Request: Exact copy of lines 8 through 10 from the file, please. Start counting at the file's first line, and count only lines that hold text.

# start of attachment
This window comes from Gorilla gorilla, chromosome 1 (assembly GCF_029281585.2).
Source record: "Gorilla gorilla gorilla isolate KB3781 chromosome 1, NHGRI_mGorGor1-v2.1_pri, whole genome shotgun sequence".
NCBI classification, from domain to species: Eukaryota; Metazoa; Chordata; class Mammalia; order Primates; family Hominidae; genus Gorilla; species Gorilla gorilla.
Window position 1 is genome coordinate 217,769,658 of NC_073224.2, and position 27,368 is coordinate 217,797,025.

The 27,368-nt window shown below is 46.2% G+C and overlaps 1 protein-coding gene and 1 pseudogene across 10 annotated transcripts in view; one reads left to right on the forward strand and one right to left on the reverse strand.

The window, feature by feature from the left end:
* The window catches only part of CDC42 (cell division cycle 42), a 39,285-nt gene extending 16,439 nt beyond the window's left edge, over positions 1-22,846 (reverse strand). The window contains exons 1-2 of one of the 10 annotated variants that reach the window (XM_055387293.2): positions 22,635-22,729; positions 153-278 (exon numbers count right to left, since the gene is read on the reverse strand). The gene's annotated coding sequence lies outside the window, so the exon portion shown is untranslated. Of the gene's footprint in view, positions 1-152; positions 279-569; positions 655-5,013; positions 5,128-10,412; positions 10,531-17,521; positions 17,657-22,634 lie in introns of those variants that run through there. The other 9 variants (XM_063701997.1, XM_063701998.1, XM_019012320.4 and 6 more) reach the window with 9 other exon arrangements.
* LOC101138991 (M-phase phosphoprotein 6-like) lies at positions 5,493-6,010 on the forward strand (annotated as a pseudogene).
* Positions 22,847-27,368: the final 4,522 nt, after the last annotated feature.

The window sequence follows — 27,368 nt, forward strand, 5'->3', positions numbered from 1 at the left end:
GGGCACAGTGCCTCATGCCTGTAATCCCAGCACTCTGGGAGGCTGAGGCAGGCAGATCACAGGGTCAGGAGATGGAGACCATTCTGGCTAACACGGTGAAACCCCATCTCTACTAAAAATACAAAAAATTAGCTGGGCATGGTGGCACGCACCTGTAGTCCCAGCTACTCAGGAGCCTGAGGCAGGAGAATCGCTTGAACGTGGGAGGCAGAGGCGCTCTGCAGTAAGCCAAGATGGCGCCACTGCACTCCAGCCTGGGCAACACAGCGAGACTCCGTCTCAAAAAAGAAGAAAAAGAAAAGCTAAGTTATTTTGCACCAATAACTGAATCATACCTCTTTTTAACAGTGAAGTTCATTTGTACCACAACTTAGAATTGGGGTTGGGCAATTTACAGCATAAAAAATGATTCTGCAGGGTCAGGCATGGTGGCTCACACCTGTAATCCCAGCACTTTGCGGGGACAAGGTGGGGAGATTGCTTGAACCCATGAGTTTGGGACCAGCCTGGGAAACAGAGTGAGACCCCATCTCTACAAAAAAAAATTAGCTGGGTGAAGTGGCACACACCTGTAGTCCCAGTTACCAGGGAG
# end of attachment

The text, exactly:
* LOC101138991 (M-phase phosphoprotein 6-like) lies at positions 5,493-6,010 on the forward strand (annotated as a pseudogene).
* Positions 22,847-27,368: the final 4,522 nt, after the last annotated feature.

The window sequence follows — 27,368 nt, forward strand, 5'->3', positions numbered from 1 at the left end: